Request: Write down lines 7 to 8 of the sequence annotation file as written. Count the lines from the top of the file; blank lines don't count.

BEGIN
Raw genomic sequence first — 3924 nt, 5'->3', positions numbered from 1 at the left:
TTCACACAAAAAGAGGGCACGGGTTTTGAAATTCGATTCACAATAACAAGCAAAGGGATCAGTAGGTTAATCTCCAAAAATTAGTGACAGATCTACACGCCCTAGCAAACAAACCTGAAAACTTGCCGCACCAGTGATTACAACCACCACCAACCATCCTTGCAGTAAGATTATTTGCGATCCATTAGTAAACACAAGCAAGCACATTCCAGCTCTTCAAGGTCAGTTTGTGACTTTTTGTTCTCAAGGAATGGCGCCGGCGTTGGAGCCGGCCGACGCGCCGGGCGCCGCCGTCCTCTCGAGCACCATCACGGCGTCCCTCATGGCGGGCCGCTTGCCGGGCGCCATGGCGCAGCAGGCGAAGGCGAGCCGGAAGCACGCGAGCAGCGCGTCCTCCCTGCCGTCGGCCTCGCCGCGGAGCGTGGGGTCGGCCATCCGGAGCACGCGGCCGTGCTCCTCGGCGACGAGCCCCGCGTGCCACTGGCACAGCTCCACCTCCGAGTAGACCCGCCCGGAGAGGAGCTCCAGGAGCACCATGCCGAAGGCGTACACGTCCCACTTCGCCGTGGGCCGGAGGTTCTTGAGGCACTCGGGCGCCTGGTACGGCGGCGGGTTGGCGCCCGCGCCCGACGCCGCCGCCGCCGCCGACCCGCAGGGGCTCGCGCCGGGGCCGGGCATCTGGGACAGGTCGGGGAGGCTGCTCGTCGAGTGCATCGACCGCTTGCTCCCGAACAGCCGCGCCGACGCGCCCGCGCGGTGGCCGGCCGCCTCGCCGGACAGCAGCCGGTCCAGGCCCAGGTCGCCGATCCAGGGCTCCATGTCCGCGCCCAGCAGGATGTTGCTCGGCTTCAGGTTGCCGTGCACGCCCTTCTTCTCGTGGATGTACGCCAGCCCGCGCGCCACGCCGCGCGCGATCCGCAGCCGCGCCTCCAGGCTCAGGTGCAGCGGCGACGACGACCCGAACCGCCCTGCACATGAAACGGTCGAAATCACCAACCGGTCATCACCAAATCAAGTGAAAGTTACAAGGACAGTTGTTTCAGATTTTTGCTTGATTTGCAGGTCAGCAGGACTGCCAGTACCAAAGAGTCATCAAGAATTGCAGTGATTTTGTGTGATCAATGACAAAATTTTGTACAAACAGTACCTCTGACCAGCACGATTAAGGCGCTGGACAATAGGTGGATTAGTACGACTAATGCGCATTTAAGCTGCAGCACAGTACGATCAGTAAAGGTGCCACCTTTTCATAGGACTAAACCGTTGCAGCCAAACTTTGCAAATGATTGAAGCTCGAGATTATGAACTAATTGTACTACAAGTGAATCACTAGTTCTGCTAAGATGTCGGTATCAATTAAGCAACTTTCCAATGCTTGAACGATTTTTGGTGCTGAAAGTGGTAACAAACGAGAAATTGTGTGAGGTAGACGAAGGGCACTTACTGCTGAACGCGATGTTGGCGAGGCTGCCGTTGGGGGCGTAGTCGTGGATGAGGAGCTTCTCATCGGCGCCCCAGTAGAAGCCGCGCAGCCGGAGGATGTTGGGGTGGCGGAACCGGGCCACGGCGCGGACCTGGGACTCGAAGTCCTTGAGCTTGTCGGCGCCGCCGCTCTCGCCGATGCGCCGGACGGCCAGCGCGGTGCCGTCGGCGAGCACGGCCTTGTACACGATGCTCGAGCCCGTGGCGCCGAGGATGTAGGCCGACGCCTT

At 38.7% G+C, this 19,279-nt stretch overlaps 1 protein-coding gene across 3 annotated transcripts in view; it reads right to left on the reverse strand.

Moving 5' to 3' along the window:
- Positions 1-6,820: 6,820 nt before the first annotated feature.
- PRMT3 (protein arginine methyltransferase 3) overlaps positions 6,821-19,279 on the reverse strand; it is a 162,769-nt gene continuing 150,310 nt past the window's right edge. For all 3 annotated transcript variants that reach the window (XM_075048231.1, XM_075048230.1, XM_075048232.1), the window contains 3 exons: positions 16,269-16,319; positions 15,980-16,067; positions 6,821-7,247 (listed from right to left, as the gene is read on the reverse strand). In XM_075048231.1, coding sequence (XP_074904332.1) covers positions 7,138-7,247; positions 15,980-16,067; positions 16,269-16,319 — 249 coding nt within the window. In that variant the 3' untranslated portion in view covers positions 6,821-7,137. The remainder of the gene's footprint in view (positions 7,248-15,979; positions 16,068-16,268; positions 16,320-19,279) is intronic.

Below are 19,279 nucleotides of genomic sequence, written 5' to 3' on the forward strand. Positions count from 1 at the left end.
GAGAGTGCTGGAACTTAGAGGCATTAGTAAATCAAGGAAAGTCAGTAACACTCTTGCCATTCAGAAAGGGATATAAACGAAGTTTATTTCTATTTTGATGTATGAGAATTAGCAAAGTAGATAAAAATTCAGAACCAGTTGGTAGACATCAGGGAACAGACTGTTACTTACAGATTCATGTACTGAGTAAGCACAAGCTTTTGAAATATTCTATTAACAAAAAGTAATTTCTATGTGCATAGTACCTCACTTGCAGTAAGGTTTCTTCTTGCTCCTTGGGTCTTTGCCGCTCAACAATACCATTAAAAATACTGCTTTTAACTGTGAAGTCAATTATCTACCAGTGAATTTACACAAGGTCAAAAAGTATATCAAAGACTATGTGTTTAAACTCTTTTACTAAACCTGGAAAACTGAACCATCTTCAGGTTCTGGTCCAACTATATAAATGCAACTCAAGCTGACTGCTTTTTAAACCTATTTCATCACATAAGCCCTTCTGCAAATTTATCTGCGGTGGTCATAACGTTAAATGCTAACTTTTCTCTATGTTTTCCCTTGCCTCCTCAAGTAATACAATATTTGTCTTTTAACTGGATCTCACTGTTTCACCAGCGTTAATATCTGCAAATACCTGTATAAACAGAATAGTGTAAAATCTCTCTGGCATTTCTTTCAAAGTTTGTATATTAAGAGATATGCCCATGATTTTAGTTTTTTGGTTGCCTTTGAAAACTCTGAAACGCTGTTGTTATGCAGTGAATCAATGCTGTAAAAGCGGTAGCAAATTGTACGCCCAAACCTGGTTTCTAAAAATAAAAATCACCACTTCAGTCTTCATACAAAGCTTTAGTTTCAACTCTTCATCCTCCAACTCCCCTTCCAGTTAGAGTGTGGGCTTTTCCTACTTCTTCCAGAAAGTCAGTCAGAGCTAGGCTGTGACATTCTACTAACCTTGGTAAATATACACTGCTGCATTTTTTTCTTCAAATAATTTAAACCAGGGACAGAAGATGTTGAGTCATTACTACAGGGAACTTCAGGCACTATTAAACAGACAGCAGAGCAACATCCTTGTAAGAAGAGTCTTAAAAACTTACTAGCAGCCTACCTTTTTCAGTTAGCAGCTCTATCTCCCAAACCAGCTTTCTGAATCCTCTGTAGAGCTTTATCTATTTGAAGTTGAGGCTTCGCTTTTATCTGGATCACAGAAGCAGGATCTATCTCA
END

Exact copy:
Below are 19,279 nucleotides of genomic sequence, written 5' to 3' on the forward strand. Positions count from 1 at the left end.
GAGAGTGCTGGAACTTAGAGGCATTAGTAAATCAAGGAAAGTCAGTAACACTCTTGCCATTCAGAAAGGGATATAAACGAAGTTTATTTCTATTTTGATGTATGAGAATTAGCAAAGTAGATAAAAATTCAGAACCAGTTGGTAGACATCAGGGAACAGACTGTTACTTACAGATTCATGTACTGAGTAAGCACAAGCTTTTGAAATATTCTATTAACAAAAAGTAATTTCTATGTGCATAGTACCTCACTTGCAGTAAGGTTTCTTCTTGCTCCTTGGGTCTTTGCCGCTCAACAATACCATTAAAAATACTGCTTTTAACTGTGAAGTCAATTATCTACCAGTGAATTTACACAAGGTCAAAAAGTATATCAAAGACTATGTGTTTAAACTCTTTTACTAAACCTGGAAAACTGAACCATCTTCAGGTTCTGGTCCAACTATATAAATGCAACTCAAGCTGACTGCTTTTTAAACCTATTTCATCACATAAGCCCTTCTGCAAATTTATCTGCGGTGGTCATAACGTTAAATGCTAACTTTTCTCTATGTTTTCCCTTGCCTCCTCAAGTAATACAATATTTGTCTTTTAACTGGATCTCACTGTTTCACCAGCGTTAATATCTGCAAATACCTGTATAAACAGAATAGTGTAAAATCTCTCTGGCATTTCTTTCAAAGTTTGTATATTAAGAGATATGCCCATGATTTTAGTTTTTTGGTTGCCTTTGAAAACTCTGAAACGCTGTTGTTATGCAGTGAATCAATGCTGTAAAAGCGGTAGCAAATTGTACGCCCAAACCTGGTTTCTAAAAATAAAAATCACCACTTCAGTCTTCATACAAAGCTTTAGTTTCAACTCTTCATCCTCCAACTCCCCTTCCAGTTAGAGTGTGGGCTTTTCCTACTTCTTCCAGAAAGTCAGTCAGAGCTAGGCTGTGACATTCTACTAACCTTGGTAAATATACACTGCTGCATTTTTTTCTTCAAATAATTTAAACCAGGGACAGAAGATGTTGAGTCATTACTACAGGGAACTTCAGGCACTATTAAACAGACAGCAGAGCAACATCCTTGTAAGAAGAGTCTTAAAAACTTACTAGCAGCCTACCTTTTTCAGTTAGCAGCTCTATCTCCCAAACCAGCTTTCTGAATCCTCTGTAGAGCTTTATCTATTTGAAGTTGAGGCTTCGCTTTTATCTGGATCACAGAAGCAGGATCTATCTCA